[1] ‘Yhtä nöyrästi palaan aina samaan: Antaa muoto, OK mutta mille? […].’ Juhana Blomstedt’s notebook, entry likely in January 1980. 6/3. Juhana Blomstedt Archive (JBA). Archive Collections (AC), Finnish National Gallery, Helsinki (FNG). The numbers before JBA refer to the numbers of the notebooks and files. All translations in this article are by the author.

[2] ‘Maalaukseni on tekemisissä astronomian, historian, psykologian, politiikan, keittiötaidon, anatomian, obsessioiden, sodankäynnin, lisääntymisen, erotiikan, painovoiman, sukeltamisen, hyrrien, kelojen, nopeuksien, atmosfäärin, eläin- ja kasvikunnan, mineraalien, statistiikan, estetiikan, matematiikan ym ilmiöiden ja asioiden kanssa. Ellei maalaukseni pysty välittämään persoonallista “paatostani”, todellisuudentunnettani, olen epäonnistunut.’ Juhana Blomstedt’s notebook, 8 July 1974. 5/3. JBA. AC, FNG.

[3] The curtain for the hall of the Finnish Adult Education Centre in Helsinki, from 1958, can be considered his first major commission.

[4] Ville Lukkarinen. ‘Juhana Blomstedt’, in Rakel Kallio, Veikko Kallio, Saara Salin & Helena Sederholm (eds.), Pinx. Maalaustaide Suomessa: Siveltimen vetoja. Porvoo: Weilin + Göös, 2003, (132–35) 133.

[5] During the same year, in 1973, he was called in two different exhibition reviews in one of them ‘our international constructivist representing the younger generation’, and then in the other ‘a constructivist of the older generation’. See Raimo Viitala. ‘Rakenteellista taidetta, taiteen rakenteellisuutta’, Tyrvään Sanomat, 24 February 1973 and Raimo Reinikainen. ‘Merkintöjä kuvataiteesta’, Kansan Uutiset, 11 February 1973.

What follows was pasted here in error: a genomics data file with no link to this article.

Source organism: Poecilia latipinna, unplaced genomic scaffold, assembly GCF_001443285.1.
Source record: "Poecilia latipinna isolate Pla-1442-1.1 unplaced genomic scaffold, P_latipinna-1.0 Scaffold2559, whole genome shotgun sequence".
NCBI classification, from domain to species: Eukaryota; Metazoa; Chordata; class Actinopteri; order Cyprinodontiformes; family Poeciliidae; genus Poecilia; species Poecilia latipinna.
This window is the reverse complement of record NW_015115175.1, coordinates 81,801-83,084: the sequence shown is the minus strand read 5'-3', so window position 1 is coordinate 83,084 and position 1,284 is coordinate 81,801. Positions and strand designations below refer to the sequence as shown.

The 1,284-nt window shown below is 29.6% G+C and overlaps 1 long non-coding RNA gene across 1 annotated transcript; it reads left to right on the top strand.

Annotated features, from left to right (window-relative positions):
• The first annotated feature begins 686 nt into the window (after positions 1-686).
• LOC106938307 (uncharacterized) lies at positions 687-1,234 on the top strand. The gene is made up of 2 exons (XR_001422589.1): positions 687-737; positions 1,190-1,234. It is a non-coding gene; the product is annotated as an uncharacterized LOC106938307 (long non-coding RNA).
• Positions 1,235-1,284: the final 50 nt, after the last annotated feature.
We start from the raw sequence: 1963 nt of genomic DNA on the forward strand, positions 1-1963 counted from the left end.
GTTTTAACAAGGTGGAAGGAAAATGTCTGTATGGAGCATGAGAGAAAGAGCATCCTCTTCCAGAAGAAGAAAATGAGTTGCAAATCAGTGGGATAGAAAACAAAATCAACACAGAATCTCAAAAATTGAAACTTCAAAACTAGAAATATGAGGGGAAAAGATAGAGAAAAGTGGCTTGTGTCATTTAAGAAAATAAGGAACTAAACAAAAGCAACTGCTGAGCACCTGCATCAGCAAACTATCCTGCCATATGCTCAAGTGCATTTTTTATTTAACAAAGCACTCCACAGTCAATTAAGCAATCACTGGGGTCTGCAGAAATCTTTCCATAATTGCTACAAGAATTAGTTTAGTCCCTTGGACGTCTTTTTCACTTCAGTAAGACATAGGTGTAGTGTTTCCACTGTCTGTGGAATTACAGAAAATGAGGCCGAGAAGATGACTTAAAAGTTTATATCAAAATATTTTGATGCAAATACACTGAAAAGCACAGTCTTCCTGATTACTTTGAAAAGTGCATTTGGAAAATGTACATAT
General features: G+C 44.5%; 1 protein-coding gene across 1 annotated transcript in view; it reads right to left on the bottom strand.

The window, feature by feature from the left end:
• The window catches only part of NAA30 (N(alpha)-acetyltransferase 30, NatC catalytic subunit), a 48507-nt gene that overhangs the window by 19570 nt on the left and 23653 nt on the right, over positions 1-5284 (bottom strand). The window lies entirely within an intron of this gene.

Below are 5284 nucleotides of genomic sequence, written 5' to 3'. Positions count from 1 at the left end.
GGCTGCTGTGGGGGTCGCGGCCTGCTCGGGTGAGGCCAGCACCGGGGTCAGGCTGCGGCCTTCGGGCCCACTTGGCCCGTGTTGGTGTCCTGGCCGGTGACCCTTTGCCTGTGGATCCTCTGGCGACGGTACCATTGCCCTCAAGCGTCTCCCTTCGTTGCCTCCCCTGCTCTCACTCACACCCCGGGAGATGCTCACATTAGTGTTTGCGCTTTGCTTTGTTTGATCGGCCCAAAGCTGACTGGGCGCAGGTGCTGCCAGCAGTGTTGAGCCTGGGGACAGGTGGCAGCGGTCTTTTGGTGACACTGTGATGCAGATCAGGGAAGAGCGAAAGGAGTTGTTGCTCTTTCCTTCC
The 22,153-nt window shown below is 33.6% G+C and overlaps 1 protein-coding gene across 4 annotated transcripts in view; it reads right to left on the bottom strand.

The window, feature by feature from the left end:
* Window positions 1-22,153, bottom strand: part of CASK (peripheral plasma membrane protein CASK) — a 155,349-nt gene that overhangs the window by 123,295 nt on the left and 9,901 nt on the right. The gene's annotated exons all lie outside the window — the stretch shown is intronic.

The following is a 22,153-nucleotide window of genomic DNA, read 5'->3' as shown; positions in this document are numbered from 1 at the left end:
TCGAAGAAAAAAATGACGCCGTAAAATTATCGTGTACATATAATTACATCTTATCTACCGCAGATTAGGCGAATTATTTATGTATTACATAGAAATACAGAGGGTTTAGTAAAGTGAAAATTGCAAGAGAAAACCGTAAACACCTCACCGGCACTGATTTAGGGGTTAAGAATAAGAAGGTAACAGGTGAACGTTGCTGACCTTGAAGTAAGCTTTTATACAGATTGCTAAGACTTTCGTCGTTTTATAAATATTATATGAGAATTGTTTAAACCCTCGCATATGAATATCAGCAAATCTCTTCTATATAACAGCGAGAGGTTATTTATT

[6] In 1970 Juhana Blomstedt had his first solo exhibition at the Daniel Gervis gallery, which kickstarted a long-lasting collaboration. See Timo Valjakka. ‘Elämäkerrallisia tietoja’ (Biography), in Timo Valjakka (ed.), Juhana Blomstedt. Helsinki: WSOY, 2007, (103–15) 106.

[7] Imy Douillard. ‘Elämää muovikuutiossa’, Eeva 2/1973.

Featured image: Juhana Blomstedt, sketch for Minneapolis series, 1972, gouache on paper, 33,5cm x 44,3cm (leaf). Finnish National Gallery /Ateneum Art Museum
Photo: Finnish National Gallery / Pirje Mykkänen